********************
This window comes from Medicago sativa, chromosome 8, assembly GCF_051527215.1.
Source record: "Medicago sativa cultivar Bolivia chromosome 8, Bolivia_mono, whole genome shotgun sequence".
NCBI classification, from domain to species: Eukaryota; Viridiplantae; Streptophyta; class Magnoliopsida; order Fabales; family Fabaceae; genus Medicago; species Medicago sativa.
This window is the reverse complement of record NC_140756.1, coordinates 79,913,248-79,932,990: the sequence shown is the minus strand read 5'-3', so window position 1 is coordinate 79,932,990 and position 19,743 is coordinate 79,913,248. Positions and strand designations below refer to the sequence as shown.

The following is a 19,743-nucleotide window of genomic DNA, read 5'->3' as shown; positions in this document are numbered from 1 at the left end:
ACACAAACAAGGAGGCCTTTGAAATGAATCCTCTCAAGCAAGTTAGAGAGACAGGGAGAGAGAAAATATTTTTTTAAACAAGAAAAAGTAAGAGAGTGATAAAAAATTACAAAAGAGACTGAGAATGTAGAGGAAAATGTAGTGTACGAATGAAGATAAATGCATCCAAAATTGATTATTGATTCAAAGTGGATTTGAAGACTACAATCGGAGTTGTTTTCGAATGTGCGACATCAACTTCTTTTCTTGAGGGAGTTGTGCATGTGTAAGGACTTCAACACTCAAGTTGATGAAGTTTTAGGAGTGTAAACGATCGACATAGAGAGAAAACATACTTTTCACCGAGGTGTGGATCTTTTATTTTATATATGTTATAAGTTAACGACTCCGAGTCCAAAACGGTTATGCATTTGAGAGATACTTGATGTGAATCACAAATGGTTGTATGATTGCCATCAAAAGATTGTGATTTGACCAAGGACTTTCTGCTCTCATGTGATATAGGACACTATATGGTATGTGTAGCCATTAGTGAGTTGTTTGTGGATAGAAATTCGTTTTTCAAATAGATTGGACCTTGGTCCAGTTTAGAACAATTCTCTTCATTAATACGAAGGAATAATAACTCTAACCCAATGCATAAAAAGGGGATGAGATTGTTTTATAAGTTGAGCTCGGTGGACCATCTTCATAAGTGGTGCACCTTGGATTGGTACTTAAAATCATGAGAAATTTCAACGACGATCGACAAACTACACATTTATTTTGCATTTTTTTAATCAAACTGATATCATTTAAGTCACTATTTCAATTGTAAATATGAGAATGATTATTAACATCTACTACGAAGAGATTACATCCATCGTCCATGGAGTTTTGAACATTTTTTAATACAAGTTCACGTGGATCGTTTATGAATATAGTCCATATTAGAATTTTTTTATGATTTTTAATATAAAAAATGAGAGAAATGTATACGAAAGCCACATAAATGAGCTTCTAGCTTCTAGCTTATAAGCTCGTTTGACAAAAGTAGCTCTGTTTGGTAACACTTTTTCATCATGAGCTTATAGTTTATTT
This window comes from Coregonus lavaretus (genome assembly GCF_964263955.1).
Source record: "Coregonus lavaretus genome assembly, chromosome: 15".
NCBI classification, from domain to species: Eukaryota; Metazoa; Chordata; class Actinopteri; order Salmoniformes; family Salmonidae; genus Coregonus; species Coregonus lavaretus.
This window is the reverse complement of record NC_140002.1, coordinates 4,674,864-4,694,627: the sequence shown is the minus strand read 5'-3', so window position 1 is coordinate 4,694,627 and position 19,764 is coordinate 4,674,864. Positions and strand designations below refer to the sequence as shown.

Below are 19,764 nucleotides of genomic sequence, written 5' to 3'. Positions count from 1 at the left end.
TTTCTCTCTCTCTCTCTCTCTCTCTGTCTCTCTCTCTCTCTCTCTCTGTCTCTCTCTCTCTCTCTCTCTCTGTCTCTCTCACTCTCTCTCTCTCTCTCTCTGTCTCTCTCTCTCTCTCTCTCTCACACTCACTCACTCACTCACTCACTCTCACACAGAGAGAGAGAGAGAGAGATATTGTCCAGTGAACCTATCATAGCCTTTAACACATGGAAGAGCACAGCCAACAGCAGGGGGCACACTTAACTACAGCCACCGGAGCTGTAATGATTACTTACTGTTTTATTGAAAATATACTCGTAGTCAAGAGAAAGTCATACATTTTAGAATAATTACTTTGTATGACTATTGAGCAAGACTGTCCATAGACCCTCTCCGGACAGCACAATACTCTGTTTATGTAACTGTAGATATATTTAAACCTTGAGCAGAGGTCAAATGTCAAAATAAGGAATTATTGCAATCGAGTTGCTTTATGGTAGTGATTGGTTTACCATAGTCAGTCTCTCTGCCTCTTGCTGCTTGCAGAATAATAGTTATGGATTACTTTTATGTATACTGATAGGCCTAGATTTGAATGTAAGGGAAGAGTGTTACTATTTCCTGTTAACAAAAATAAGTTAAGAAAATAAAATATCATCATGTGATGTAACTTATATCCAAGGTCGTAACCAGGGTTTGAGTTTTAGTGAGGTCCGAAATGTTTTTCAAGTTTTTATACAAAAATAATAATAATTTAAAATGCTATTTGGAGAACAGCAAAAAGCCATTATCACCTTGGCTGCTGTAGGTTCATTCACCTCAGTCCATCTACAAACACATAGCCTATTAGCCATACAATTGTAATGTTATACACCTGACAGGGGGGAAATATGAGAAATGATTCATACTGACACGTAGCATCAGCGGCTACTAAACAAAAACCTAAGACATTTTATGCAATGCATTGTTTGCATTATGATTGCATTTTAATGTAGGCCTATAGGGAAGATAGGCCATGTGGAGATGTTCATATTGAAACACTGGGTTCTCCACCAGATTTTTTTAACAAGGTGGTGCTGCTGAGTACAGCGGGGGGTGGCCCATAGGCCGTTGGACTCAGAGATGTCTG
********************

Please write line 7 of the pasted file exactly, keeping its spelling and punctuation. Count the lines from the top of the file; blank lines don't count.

This window comes from Coregonus lavaretus (genome assembly GCF_964263955.1).